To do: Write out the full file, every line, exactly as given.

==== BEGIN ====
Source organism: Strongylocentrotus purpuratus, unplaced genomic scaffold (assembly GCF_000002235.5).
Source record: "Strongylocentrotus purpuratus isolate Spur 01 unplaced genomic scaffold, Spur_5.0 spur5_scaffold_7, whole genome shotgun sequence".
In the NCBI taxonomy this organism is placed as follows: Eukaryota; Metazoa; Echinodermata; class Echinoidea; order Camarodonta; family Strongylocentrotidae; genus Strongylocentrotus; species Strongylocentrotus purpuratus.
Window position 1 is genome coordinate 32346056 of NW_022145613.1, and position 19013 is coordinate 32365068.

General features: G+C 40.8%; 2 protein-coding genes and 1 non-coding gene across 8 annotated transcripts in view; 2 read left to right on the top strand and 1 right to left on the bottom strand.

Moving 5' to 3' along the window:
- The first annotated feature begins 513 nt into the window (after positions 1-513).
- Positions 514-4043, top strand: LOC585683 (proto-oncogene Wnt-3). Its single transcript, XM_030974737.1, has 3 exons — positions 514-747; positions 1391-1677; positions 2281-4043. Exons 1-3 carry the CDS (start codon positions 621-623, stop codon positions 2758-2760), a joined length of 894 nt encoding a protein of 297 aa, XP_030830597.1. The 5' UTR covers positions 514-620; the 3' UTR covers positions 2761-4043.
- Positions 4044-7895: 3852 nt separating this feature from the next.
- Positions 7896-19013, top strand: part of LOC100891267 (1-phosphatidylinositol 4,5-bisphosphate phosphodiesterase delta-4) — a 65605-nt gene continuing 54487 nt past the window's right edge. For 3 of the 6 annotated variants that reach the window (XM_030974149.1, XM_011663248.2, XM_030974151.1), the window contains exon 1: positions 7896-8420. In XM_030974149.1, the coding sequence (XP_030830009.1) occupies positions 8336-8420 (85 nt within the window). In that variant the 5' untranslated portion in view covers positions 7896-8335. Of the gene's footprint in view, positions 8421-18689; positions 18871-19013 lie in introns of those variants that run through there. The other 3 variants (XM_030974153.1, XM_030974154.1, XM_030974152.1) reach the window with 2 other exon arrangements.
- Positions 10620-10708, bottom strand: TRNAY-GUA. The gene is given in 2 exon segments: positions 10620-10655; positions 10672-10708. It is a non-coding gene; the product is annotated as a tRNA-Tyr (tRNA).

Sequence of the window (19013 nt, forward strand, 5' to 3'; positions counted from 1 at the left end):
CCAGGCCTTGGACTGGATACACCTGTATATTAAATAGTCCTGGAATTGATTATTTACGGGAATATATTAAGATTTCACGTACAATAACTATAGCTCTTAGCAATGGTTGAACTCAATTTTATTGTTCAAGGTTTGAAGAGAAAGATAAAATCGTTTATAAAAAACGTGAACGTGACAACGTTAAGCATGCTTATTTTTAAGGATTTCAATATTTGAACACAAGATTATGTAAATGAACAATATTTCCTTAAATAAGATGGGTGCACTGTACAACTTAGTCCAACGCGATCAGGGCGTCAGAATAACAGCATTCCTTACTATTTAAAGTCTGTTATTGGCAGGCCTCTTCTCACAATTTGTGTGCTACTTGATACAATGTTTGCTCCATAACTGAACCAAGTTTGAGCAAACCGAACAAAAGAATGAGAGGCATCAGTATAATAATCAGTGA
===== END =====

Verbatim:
Source organism: Strongylocentrotus purpuratus, unplaced genomic scaffold (assembly GCF_000002235.5).
Source record: "Strongylocentrotus purpuratus isolate Spur 01 unplaced genomic scaffold, Spur_5.0 spur5_scaffold_7, whole genome shotgun sequence".
In the NCBI taxonomy this organism is placed as follows: Eukaryota; Metazoa; Echinodermata; class Echinoidea; order Camarodonta; family Strongylocentrotidae; genus Strongylocentrotus; species Strongylocentrotus purpuratus.
Window position 1 is genome coordinate 32346056 of NW_022145613.1, and position 19013 is coordinate 32365068.

General features: G+C 40.8%; 2 protein-coding genes and 1 non-coding gene across 8 annotated transcripts in view; 2 read left to right on the top strand and 1 right to left on the bottom strand.

Moving 5' to 3' along the window:
- The first annotated feature begins 513 nt into the window (after positions 1-513).
- Positions 514-4043, top strand: LOC585683 (proto-oncogene Wnt-3). Its single transcript, XM_030974737.1, has 3 exons — positions 514-747; positions 1391-1677; positions 2281-4043. Exons 1-3 carry the CDS (start codon positions 621-623, stop codon positions 2758-2760), a joined length of 894 nt encoding a protein of 297 aa, XP_030830597.1. The 5' UTR covers positions 514-620; the 3' UTR covers positions 2761-4043.
- Positions 4044-7895: 3852 nt separating this feature from the next.
- Positions 7896-19013, top strand: part of LOC100891267 (1-phosphatidylinositol 4,5-bisphosphate phosphodiesterase delta-4) — a 65605-nt gene continuing 54487 nt past the window's right edge. For 3 of the 6 annotated variants that reach the window (XM_030974149.1, XM_011663248.2, XM_030974151.1), the window contains exon 1: positions 7896-8420. In XM_030974149.1, the coding sequence (XP_030830009.1) occupies positions 8336-8420 (85 nt within the window). In that variant the 5' untranslated portion in view covers positions 7896-8335. Of the gene's footprint in view, positions 8421-18689; positions 18871-19013 lie in introns of those variants that run through there. The other 3 variants (XM_030974153.1, XM_030974154.1, XM_030974152.1) reach the window with 2 other exon arrangements.
- Positions 10620-10708, bottom strand: TRNAY-GUA. The gene is given in 2 exon segments: positions 10620-10655; positions 10672-10708. It is a non-coding gene; the product is annotated as a tRNA-Tyr (tRNA).

Sequence of the window (19013 nt, forward strand, 5' to 3'; positions counted from 1 at the left end):
CCAGGCCTTGGACTGGATACACCTGTATATTAAATAGTCCTGGAATTGATTATTTACGGGAATATATTAAGATTTCACGTACAATAACTATAGCTCTTAGCAATGGTTGAACTCAATTTTATTGTTCAAGGTTTGAAGAGAAAGATAAAATCGTTTATAAAAAACGTGAACGTGACAACGTTAAGCATGCTTATTTTTAAGGATTTCAATATTTGAACACAAGATTATGTAAATGAACAATATTTCCTTAAATAAGATGGGTGCACTGTACAACTTAGTCCAACGCGATCAGGGCGTCAGAATAACAGCATTCCTTACTATTTAAAGTCTGTTATTGGCAGGCCTCTTCTCACAATTTGTGTGCTACTTGATACAATGTTTGCTCCATAACTGAACCAAGTTTGAGCAAACCGAACAAAAGAATGAGAGGCATCAGTATAATAATCAGTGA